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Which Ukrainian surnames raise the most questions for scientists: it is difficult to understand the origin

Alina MilsentLife
History of Ukrainian surnames

Surnames are relatively recent: there were times when a person had only a first name. The first written references to Ukrainian surnames date back to the fourteenth and fifteenth centuries. It is characteristic that people who belonged to the so-called "upper class" of society had surnames then.

The bulk of the population, the peasants, remained without surnames for a long time, and later most of them were formed on the basis of nicknames given by certain characteristics. Scientists try to classify surnames by different characteristics, but the origin of some is still unknown. Read the article by OBOZ.UA to find out which Ukrainian surnames raise the most questions among scientists.

Among the semantic groups, scientists distinguish the following:

  • surnames derived from first names;
  • surnames derived from the name of the place of residence;
  • "professional" surnames;
  • surnames derived from individual traits, such as character traits, appearance features, etc.

Of course, this list is not exhaustive-there were other ways of creating surnames, and not all of them can be classified.

In his work "Handbook of Ukrainian Surnames," Julian Redko, a specialist in Ukrainian anthroponymy, says that the surnames Tsyuz, Havdyda, and Shuturma, for example, do not fall into any semantic category. The scholar also cites evidence that our ancestors were once called Chicken, Carriage, Milk, and Bed.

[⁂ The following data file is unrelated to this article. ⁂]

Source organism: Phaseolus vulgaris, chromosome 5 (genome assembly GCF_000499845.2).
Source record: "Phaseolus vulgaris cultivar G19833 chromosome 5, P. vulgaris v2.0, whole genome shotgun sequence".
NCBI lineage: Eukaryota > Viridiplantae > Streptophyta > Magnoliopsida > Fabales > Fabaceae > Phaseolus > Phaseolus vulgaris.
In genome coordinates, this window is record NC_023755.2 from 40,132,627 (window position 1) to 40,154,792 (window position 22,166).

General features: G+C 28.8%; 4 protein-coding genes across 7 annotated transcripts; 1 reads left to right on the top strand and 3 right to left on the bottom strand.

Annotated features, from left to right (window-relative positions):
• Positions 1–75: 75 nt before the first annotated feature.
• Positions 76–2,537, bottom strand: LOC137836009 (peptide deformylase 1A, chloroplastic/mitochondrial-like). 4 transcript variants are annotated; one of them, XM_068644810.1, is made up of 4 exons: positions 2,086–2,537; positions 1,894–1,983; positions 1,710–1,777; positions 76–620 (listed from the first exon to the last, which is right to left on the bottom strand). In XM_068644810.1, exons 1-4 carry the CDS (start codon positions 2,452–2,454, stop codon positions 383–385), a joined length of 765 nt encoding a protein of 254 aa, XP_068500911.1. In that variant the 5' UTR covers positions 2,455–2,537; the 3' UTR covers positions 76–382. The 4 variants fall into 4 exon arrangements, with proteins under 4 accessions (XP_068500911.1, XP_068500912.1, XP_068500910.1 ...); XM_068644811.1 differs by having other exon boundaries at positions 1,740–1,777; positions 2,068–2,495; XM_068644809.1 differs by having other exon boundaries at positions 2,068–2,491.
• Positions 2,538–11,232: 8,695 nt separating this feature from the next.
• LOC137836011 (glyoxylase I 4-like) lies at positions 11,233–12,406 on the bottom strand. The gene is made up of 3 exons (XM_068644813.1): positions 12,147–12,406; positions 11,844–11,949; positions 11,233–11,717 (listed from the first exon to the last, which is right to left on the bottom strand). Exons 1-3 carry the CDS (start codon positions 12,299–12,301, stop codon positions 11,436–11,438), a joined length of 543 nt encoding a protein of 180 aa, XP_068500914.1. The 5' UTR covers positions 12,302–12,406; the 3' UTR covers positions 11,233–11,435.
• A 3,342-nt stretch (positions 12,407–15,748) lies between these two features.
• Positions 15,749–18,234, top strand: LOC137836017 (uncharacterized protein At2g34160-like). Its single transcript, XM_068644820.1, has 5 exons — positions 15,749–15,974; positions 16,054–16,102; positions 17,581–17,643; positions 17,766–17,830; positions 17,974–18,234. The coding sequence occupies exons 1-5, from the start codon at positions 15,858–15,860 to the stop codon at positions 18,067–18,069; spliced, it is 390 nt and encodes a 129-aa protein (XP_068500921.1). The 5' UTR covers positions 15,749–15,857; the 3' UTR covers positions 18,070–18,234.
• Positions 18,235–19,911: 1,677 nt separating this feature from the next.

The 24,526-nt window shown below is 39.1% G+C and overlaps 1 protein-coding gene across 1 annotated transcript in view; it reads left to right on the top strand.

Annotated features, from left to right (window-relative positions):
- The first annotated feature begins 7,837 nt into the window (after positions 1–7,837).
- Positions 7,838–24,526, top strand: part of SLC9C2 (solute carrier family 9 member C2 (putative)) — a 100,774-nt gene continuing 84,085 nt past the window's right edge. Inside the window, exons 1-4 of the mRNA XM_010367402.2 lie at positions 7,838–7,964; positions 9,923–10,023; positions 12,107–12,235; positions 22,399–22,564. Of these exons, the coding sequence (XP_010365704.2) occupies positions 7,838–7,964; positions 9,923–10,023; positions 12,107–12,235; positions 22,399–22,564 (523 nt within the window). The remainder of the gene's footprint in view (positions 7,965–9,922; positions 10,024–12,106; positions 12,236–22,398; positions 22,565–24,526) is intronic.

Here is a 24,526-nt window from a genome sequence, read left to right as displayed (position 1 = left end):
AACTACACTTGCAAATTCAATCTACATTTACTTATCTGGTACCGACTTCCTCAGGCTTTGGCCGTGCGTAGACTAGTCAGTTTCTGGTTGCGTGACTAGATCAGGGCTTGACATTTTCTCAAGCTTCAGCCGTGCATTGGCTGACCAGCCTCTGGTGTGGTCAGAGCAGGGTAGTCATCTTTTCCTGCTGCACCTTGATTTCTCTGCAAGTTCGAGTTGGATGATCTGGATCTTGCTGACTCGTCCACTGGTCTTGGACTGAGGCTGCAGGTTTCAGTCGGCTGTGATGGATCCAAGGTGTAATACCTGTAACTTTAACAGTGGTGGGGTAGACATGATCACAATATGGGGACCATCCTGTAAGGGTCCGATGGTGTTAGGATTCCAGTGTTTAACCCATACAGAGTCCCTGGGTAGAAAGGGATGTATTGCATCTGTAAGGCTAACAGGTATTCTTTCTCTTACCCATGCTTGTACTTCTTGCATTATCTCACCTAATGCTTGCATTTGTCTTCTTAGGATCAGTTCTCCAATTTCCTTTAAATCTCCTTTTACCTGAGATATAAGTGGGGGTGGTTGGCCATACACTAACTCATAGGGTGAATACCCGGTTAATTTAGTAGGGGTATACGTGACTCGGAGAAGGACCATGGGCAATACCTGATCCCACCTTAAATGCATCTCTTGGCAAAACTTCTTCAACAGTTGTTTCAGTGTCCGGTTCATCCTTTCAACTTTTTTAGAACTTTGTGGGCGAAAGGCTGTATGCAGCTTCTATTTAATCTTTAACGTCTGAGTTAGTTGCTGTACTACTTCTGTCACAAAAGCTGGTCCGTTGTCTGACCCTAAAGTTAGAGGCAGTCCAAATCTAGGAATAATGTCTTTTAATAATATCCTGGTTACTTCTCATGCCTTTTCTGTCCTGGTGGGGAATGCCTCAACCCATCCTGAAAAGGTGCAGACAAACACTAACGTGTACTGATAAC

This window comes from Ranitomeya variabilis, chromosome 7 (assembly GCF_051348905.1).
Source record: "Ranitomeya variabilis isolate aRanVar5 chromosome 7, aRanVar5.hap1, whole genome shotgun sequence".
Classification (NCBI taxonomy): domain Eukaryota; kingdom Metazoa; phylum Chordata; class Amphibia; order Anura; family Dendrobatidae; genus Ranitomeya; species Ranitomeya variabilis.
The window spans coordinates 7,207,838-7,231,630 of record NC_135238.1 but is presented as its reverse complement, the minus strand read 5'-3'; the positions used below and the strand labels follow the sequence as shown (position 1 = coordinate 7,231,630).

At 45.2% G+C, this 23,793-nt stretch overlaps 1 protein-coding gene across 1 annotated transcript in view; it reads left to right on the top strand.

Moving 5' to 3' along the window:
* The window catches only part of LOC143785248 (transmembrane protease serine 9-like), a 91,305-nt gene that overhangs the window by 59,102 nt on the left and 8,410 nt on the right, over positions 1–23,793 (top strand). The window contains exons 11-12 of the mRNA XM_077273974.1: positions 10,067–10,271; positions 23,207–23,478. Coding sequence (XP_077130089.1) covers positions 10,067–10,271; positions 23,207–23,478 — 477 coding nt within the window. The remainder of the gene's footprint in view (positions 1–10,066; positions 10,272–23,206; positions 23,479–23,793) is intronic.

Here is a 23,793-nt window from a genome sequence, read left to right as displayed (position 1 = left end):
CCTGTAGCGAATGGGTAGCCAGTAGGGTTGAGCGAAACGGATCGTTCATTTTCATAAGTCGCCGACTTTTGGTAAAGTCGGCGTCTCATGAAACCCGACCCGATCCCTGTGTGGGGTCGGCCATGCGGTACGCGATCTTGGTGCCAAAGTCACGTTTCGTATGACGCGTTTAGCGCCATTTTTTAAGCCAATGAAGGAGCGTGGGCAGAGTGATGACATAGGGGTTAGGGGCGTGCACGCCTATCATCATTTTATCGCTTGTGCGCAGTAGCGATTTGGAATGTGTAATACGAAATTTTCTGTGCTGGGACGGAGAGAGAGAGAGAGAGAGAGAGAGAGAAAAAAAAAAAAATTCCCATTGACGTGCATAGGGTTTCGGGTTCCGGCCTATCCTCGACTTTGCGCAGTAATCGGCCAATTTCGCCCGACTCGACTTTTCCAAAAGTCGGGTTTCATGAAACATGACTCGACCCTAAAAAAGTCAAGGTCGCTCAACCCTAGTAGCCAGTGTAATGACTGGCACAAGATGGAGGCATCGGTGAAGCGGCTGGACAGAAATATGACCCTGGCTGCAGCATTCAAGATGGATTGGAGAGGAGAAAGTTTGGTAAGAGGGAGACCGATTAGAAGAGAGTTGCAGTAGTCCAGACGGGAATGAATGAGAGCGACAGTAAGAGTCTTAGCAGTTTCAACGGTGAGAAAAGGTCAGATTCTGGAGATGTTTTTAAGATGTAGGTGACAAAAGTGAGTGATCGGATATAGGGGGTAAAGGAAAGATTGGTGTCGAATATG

Surnames formed from numerals are also controversial among linguists: Pivtorak, Sorokovyi, Tretyak, etc. No one can say what characteristics were used to give them. A person could be called Pivtorak because of his short stature, Sorokovyi because of, for example, his house number, and Tretyak because of his constant debts (he owed a third). But, of course, these are just hypotheses that are unlikely to ever be substantiated.

The surnames Yavysia and Proshchay, which originated from verb forms, are also interesting, but no one knows the reason for their appearance.

The situation is similar with the surnames Bystro, Krasno, Pak, and Let. A separate category is made up of surnames based on interjections, such as Fit, Chik, Gay. Scientists also cannot explain the history of their origin.

Earlier, OBOZ.UA told how monosyllabic Ukrainian surnames appeared.

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